Fortunately, Hemingway’s handwriting is legible. Burns and Novick have lavished almost as much attention in constructing and deconstructing the manuscripts as Hemingway put into them in real time 60 to 100 years ago. We viewers get as close to watching the magic of literary creation as we are ever likely to get. There are times when we almost feel we are in at the composition of his short stories, “Up in Michigan,” “Indian Camp” or “Hills Like White Elephants.”
One great example will illustrate the brilliance of this technique. While literary critic Miriam Mandel quotes from the story “Hills Like White Elephants,” the original manuscript writes itself out before our eyes. The filmmakers track the exhausted sorrow of the young woman in real time as she finally says to her boyfriend, “Would you please please please please please please stop talking,” and then a seventh “please” that Hemingway carroted in above the line of type. We not only feel that we are watching Hemingway at work in 1927, but we feel the weary frustration of the young woman who is being manipulated by the unnamed young man to obtain an abortion she is not sure she wants. Meanwhile, talking heads Edna O’Brien, Miriam Mandel and Tobias Wolff provide excellent commentary about this edgy short story that never actually uses the word “abortion.”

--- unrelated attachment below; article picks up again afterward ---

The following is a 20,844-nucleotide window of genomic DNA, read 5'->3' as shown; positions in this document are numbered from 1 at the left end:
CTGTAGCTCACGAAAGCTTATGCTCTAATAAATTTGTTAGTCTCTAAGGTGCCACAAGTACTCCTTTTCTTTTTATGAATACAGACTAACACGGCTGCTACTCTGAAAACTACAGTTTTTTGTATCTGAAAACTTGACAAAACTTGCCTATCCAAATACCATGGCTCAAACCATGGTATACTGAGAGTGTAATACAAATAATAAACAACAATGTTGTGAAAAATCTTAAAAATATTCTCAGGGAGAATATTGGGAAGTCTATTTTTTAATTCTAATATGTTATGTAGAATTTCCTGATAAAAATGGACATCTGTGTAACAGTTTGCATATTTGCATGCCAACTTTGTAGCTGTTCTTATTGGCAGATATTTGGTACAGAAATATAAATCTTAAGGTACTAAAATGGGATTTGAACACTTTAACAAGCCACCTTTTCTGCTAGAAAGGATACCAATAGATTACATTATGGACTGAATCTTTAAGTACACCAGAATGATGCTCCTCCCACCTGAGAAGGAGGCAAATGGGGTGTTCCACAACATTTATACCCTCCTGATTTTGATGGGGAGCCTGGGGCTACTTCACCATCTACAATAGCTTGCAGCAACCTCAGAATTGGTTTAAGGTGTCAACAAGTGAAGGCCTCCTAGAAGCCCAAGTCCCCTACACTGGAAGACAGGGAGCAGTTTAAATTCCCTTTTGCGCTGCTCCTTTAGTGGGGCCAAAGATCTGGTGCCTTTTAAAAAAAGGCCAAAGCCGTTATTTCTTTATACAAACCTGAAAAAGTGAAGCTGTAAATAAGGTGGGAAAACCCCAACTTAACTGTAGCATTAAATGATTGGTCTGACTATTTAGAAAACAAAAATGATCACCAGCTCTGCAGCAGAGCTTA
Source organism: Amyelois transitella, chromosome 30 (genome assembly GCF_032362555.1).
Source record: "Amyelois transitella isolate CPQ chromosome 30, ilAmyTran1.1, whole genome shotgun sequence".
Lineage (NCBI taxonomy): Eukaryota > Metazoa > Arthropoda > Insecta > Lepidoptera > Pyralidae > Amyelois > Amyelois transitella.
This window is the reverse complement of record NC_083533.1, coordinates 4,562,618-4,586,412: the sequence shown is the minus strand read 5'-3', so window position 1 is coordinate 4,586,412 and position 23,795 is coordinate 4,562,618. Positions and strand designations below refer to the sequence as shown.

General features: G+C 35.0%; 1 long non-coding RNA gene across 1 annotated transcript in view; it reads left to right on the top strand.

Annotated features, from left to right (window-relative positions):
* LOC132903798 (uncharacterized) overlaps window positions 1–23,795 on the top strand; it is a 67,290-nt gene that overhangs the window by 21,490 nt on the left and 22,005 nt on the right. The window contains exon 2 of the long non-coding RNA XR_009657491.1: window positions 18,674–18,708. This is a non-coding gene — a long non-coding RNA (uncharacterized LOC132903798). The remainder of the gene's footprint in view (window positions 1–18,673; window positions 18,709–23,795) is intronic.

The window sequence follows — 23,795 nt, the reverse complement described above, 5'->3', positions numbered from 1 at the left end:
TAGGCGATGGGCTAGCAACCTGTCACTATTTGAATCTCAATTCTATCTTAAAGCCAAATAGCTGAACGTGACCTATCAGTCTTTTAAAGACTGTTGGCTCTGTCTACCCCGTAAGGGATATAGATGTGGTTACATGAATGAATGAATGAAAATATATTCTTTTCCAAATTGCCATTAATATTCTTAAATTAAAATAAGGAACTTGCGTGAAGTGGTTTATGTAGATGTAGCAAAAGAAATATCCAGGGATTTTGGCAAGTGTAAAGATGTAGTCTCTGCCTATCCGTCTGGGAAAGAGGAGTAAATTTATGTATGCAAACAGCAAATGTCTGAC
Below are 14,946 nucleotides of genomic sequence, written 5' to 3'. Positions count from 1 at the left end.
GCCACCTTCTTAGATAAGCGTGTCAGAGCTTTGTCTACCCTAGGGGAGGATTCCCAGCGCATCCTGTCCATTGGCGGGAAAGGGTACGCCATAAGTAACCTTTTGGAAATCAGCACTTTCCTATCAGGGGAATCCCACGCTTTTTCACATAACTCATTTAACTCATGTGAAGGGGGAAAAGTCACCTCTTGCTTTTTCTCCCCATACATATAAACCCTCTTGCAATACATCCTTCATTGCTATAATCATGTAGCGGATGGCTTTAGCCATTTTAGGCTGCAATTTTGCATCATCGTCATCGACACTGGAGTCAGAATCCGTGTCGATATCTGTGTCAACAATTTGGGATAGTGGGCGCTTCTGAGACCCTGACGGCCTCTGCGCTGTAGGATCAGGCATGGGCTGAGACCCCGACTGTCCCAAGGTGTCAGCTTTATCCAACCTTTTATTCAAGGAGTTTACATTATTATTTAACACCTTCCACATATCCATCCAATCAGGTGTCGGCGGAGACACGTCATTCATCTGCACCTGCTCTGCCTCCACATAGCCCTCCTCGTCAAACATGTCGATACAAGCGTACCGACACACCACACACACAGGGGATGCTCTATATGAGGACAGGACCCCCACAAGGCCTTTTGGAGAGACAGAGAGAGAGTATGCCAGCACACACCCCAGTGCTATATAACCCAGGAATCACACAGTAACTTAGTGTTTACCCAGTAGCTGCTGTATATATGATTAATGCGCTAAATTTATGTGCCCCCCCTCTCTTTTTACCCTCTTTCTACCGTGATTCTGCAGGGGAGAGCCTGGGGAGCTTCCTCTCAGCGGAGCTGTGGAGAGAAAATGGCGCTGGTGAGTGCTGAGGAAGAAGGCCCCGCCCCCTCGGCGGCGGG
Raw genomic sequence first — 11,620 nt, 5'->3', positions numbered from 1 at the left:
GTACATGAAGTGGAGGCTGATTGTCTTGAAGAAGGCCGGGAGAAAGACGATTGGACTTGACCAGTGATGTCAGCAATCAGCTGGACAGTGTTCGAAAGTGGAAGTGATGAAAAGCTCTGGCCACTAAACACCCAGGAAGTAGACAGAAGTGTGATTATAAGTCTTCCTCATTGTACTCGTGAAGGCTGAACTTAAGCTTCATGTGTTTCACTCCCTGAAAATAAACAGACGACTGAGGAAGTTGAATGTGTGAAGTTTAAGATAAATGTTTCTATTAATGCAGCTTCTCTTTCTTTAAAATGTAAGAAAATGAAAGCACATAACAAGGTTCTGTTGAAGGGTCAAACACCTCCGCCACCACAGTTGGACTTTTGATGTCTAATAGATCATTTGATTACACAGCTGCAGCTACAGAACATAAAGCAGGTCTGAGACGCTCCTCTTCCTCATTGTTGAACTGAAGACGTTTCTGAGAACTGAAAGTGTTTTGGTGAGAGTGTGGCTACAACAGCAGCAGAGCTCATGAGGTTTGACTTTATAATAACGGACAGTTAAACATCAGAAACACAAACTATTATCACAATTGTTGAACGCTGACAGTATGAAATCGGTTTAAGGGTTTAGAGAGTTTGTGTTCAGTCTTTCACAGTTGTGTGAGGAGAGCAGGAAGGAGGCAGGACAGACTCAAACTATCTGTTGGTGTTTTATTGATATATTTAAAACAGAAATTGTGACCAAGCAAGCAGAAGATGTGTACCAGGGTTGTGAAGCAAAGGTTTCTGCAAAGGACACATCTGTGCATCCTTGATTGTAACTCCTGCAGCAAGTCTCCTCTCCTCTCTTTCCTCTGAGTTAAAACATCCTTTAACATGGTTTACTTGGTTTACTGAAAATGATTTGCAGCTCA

Everyone Takes Ken Burns’ Calls
Novick and Burns have brought together a magisterial assemblage of writers and literary critics (talking heads) for this six-hour documentary: Mandel, O’Brien, Wolff, Stephen Cushman, Susan Beegel, Amanda Vaill, Abraham Verghese, Mario Vargas Llosa, Mary Dearborn, Marc Dudley and others. The interviews are so rich in every way — amazing insights, sensuous camera work, an unhurried pace of discourse — that we believe the experts are each offering us a master class on the life and achievement of Hemingway. Former U.S. Sen. and war hero John McCain makes a memorable appearance to explain his admiration for the selfless hero Robert Jordan in “For Whom the Bell Tolls.”
It cannot have been easy to carry PBS viewers into the heart of Hemingway books they had never read or had not read recently enough to remember much. As usual, Burns and Novick make this look easy, but we know it wasn’t. The remarkable camera work and lighting creates a rich sensuality that breaks down the barrier between us and the expert, until it feels that we are getting everyone’s best thoughts very close at hand, as if we are in that room where the interview is taking place, and the author or the scholar is talking directly to us. No podium between us, no backdrop of a formidable (and distancing) bookshelf.